Just because everyone is buying New York Times triple trucks in July, doesn’t mean you should too. ALWAYS consider your brand voice and be loyal to it. Like your savvy customers, you can see what the competition is doing as research, but that doesn’t mean you should blindly follow and do the same thing.

– – – – –

Sara Fitzpatrick is the Founder and President of ARTHOUSE, a full-service media agency that partners with forward-thinking web advertisers in the strategy and design of innovative brand campaigns. Their services include branding, content creation, social management and media buying with a focus on how creative drives campaign success.

You can hear her podcast interview with Ken here.

Ever want more hours in the day? I’ve got some for you.

Fill in the rest of this sentence . . .

If only I had 4 more hours in the day, I would _____________________.

What did you say?  Finish your musical?  Write a screenplay?  Run 2 miles/go to church/spend more time with your kids?

Time is the most valuable asset in the world.  It’s about a billion times more valuable than a billion dollars.

See, you can always make more money.  But you can’t make more time.

In fact, without getting all morose on you . . . the time you have left on this planet to accomplish all those things you dream about doing . . . is tick, tick, ticking away.

That’s why it’s essential to make the most of each hour you have in each and every day, especially if you’ve got theatrical dreams in addition to a day job.

And, well who doesn’t?

If you’re like me, then you’ve probably got lots of stuff you want to do . . . and you’re constantly struggling to find time to do it.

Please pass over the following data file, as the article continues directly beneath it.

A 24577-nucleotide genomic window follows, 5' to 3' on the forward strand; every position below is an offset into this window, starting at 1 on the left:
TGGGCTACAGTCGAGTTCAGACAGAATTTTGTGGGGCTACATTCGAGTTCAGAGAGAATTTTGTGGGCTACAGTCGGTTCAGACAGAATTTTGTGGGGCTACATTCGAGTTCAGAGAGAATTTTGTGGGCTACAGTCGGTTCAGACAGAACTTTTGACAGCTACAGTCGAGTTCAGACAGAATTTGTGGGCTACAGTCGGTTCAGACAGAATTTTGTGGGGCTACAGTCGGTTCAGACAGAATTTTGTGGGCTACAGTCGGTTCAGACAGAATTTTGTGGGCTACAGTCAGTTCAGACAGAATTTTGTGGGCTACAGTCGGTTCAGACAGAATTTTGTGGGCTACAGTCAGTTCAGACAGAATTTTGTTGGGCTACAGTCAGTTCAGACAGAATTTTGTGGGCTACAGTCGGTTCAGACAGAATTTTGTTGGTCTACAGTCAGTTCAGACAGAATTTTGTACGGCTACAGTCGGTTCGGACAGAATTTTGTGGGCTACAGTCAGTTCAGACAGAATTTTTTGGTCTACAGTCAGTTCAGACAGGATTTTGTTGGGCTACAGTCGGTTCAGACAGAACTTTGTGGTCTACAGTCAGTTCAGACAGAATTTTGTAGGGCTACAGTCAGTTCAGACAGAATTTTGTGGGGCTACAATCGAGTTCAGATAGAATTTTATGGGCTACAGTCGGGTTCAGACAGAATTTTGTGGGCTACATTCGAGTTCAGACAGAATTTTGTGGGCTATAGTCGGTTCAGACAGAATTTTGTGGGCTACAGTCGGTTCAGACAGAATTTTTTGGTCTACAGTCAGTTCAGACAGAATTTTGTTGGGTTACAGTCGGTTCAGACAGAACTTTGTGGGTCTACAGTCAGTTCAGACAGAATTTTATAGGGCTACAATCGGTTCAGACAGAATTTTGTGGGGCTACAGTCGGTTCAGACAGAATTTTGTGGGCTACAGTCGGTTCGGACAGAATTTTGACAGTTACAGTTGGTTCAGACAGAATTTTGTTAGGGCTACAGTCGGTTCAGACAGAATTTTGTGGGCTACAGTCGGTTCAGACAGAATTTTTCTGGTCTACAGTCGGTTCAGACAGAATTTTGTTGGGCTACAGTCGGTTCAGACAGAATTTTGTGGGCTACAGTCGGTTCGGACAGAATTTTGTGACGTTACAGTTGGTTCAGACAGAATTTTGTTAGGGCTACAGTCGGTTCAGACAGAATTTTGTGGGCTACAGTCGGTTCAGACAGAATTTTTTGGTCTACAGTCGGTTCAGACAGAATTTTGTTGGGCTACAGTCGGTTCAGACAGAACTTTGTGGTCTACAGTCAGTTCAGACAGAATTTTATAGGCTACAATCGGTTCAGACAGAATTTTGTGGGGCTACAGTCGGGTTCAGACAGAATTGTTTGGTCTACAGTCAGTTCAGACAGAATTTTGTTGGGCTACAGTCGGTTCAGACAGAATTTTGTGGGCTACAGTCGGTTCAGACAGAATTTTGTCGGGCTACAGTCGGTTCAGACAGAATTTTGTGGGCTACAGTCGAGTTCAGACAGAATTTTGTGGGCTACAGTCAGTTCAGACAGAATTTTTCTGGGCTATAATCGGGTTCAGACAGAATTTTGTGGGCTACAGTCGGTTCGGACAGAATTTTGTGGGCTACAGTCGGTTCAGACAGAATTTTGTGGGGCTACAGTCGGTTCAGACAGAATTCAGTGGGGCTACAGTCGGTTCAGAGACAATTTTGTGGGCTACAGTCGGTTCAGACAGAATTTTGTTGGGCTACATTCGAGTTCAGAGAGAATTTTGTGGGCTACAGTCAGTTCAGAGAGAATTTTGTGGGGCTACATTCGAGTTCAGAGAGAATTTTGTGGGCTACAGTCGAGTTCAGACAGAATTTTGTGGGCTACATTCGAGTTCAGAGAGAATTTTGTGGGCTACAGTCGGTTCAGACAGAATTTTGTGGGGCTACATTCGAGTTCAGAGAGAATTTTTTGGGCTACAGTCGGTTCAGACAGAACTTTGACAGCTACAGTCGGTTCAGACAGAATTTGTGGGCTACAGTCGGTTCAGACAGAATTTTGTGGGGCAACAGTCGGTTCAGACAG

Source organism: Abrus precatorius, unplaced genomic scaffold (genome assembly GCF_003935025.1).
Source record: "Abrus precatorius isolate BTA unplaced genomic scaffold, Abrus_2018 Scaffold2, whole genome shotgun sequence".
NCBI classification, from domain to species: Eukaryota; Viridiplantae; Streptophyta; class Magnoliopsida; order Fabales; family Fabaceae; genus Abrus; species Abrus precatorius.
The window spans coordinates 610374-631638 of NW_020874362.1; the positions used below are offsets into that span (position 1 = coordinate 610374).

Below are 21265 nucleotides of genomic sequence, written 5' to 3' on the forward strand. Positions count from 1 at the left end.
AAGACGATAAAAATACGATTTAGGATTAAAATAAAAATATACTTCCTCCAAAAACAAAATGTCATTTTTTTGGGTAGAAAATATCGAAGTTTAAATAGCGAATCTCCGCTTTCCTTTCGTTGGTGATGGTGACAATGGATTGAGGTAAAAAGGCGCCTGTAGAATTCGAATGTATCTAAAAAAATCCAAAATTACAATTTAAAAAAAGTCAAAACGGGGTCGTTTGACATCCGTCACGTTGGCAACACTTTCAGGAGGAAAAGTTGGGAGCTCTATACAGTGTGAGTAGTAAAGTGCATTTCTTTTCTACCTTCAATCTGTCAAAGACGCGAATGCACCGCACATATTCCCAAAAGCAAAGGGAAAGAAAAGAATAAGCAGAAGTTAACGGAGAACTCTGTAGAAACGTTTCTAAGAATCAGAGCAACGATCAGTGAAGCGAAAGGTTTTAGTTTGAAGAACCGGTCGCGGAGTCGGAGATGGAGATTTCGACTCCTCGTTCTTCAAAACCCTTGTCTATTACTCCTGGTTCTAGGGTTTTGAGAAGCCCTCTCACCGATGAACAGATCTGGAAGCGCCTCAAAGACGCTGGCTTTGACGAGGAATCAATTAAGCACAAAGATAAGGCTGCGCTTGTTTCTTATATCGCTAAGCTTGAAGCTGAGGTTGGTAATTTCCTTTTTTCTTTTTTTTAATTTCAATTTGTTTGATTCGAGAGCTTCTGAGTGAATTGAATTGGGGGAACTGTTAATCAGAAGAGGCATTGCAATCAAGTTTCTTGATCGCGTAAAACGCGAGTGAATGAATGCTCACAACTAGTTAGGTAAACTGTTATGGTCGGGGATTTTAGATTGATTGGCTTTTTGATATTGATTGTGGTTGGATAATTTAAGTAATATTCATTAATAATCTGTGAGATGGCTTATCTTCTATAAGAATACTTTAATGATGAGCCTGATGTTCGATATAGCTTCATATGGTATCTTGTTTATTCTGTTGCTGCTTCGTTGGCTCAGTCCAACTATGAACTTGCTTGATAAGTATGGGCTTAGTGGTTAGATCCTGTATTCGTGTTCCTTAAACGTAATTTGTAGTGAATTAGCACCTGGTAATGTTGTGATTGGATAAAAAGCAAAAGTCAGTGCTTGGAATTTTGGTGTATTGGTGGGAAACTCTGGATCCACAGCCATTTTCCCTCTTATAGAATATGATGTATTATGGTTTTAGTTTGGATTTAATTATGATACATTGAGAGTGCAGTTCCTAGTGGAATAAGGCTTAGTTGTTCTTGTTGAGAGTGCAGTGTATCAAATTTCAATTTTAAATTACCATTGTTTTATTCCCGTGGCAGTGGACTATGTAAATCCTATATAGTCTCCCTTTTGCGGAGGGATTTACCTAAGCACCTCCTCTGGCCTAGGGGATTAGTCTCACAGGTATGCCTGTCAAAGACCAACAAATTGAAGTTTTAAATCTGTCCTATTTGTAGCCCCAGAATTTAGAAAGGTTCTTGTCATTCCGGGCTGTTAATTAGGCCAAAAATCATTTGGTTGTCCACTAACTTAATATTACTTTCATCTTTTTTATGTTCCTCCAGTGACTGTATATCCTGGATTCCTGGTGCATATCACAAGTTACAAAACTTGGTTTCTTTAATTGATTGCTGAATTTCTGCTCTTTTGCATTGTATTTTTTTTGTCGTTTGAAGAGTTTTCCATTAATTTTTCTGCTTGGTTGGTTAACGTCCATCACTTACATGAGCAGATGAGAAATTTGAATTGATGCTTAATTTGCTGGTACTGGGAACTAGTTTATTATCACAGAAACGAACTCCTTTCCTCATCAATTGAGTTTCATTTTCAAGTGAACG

I started creating and producing theater while I was still working a survival gig, and I had to figure out how to squeeze in those necessary hours to pursue my dream in and around that job.

Over the years, I’ve gotten a bit busier, (self-induced, I’ll admit, because I’m addicted to the theater!) and I’ve had to get even better at it, even though it’s now my full-time profession/obsession.

As a result, it’s not uncommon for me to get the question . . . “How do you find the time to do all the stuff you want to do?”

It’s an easy answer.

I studied how to do it.

Optimizing your time, finding efficiencies in your schedule, figuring out what to focus on and what to forget about . . . these are all learned skills.  Over the past ten years, I’ve devoured book after book and listened to speech after speech to figure out what makes the most productive people tick . . . and how they got more out of each and every tick of the clock.

And thanks to that study, and some of my own “special sauce,” the last year of my life has been one of my most productive (and most fun) . . . with even more good stuff to come (just you wait for a super big announcement coming via Instagram soon).

I’m going to share the strategies I’ve learned and used daily in an online workshop on Wednesday, October 18th at 7 PM called “Getting  @#$% Done:  Time Management for Artists or for Anyone.”